Becoming pregnant and experiencing some of the particularly unpleasant aspects of pregnancy while working in an office for 40+ hours a week can be a difficult situation to navigate. All of the sudden you are tired, nauseous, uncomfortable and forgetful yet still expected to carry out your regular duties. You might feel like you are working two full-time jobs, the first is growing a human inside of your body and the other is your regular day-to-day job. It can feel frustrating and wearisome.
Don’t get discouraged! Keep your eye on the prize and remember that this is just nine months of your life and at the end of it, you will have a beautiful baby in your arms. Here are some helpful tips for handling your pregnancy in the work place.
Morning sickness can be one of the most uncomfortable and difficult times to get through while working. The good news is, morning sickness typically only lasts through the first trimester. During the morning sickness period most women find it helpful to snack often. The American Pregnancy Association recommends snacking often to avoid becoming overly full or overly hungry. Keep plenty of snacks handy at your desk to eat throughout the day to combat morning sickness and suppress the chance of heartburn. Try to work close to a bathroom and sit closest to the door during meetings so you can escape to the bathroom quickly and without creating a scene. If your morning sickness is extreme, don’t be ashamed to take a few sick days to allow your body to rest. If your sickness is unrelenting, talk to your doctor about some solutions.
Professional AND Comfortable
As your belly starts to grow, invest in some comfortable yet professional maternity clothes. This will keep you looking and feeling good in the office. Invest in a new comfortable chair for your desk that will support you. If you don’t have the cash to spend on a new chair, bring a pillow to sit on to add extra comfort. There are also inserts that you can attach to your chair to add additional lower back support. During the first few months of your pregnancy when exhaustion and fatigue creep in, keep a pillow and blanket in your car and if you have an area accessible and in safe climate conditions, catch a quick cat nap during your lunch break.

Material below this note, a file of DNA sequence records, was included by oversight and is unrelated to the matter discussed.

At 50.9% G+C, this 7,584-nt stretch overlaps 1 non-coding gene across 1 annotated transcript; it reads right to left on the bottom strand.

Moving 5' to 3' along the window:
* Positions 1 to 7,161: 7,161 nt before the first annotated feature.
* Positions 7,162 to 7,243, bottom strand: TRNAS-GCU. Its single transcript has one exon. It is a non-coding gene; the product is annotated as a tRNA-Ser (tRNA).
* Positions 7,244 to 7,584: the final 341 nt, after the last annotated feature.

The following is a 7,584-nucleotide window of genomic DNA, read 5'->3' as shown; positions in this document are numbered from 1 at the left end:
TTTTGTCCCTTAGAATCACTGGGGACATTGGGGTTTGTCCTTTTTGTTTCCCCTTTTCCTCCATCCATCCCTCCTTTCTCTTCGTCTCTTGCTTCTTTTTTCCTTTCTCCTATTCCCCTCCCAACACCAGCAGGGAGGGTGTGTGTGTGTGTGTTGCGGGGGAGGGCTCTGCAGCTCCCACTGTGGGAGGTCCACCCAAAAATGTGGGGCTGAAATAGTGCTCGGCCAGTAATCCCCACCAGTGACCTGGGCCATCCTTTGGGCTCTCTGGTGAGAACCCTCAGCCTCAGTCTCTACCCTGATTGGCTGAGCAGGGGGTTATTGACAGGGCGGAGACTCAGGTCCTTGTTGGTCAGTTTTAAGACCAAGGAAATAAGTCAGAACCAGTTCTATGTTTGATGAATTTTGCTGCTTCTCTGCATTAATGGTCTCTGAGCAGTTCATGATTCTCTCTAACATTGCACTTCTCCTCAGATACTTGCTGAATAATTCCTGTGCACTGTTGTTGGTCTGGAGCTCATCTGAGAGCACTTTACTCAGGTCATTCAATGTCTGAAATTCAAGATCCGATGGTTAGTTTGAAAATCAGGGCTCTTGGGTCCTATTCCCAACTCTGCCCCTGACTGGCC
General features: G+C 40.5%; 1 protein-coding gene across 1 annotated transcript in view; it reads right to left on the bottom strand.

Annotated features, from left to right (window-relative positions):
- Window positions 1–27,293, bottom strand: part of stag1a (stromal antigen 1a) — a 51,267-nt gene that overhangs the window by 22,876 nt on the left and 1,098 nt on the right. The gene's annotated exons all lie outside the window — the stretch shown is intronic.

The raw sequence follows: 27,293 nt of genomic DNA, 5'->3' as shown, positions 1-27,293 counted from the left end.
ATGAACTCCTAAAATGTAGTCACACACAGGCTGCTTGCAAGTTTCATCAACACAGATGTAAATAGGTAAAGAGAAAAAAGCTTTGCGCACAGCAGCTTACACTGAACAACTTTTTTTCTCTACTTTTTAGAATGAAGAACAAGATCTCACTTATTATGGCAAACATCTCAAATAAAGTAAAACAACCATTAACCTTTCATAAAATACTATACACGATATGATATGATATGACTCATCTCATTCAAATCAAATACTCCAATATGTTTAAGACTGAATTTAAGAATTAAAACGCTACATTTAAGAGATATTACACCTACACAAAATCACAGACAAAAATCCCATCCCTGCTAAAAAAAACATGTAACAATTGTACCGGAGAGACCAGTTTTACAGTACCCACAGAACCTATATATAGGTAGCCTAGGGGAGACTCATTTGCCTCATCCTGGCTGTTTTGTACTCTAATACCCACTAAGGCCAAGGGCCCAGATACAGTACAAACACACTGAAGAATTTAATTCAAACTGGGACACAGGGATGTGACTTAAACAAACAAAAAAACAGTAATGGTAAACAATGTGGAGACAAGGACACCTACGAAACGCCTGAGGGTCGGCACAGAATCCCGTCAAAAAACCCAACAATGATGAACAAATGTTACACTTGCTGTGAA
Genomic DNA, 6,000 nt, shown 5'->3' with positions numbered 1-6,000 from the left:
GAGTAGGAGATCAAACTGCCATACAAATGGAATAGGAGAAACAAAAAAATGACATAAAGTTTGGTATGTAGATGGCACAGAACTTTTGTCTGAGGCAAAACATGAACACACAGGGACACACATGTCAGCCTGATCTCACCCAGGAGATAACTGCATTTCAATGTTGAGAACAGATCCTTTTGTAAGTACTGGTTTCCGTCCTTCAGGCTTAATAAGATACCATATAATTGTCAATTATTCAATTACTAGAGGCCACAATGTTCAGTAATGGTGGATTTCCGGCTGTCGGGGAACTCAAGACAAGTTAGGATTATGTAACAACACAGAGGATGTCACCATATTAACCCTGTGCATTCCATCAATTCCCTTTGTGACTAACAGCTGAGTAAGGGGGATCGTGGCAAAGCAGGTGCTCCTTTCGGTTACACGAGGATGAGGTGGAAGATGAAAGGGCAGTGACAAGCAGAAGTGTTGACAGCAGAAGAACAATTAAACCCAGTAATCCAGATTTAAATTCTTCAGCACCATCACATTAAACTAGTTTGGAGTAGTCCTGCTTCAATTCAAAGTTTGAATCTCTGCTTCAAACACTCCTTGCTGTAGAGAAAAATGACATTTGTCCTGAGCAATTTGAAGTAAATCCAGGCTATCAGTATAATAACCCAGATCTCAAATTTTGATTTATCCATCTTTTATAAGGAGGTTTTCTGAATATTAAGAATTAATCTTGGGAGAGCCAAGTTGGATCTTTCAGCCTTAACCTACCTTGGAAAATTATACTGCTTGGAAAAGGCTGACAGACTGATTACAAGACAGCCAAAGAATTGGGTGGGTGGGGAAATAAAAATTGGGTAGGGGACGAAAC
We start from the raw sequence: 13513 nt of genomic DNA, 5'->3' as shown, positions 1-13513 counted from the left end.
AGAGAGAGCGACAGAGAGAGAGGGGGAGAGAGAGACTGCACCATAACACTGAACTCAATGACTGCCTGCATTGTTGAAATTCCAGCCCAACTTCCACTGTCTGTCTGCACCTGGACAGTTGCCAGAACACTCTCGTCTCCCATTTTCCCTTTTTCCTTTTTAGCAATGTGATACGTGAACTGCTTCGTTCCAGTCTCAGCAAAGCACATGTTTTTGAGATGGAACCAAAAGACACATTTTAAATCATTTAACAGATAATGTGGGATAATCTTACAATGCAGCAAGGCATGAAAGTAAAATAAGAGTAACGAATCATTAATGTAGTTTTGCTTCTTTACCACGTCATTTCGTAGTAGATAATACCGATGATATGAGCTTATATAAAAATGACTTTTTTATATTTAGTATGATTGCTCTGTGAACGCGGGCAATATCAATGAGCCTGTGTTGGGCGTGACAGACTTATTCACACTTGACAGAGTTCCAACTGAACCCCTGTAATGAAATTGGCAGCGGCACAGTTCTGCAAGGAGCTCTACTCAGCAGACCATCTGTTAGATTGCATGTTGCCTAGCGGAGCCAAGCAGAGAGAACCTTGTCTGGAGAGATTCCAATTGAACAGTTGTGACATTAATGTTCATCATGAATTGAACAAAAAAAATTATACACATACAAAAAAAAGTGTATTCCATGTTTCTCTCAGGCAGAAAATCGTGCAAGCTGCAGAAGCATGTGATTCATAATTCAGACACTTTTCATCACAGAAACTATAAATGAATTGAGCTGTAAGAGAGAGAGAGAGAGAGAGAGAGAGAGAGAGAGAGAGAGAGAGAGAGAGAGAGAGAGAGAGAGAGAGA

Cramps and Back Pain
During pregnancy, there are many causes for aches, pains and cramps. Spending eight hours or so sitting at a desk or being up on your feet can play havoc on your already sore joints. To help ward off excess discomfort be sure to switch your position once every hour or so. If you’ve been sitting for a long stretch of time, take a moment to stand up and walk around a bit. If you’ve been on your feet for a while, be sure to give your feet a rest and have a seat to alleviate the extra pressure from your back and legs. This short time to switch positions can also allow you to clear your mind if you find that “pregnancy brain” seems to be making your train of thought wander from time to time.
Since you will be pregnant for nine months, make sure you have anything and everything stocked in your office that will make those months more enjoyable. Get a water bottle that will remind you to stay hydrated. Frame a picture of one of your ultrasounds to keep your eye on the prize. Keep your office stocked with all of your latest cravings and set a timer to remind yourself to get up and stretch your legs or walk around throughout the day.
Working while pregnant doesn’t have to be a miserable experience. Most professional workplaces are very understanding and gracious when it comes to pregnancy. Following these few tips will help make your pregnancy more bearable at work and even a non-issue.
Related Content: The Benefits of Delayed Cord Clamping
In the past, the common practice was to pass Dad the surgical scissors and have him perform a quick snip just before the newborn babe was whisked away to be cleaned, measured and dosed with vitamin K. Any delay in cord cutting was viewed as unnecessary in promoting general health for the baby or mother. However, recent research suggests that a delay of even three minutes can have a significant positive impact on infants.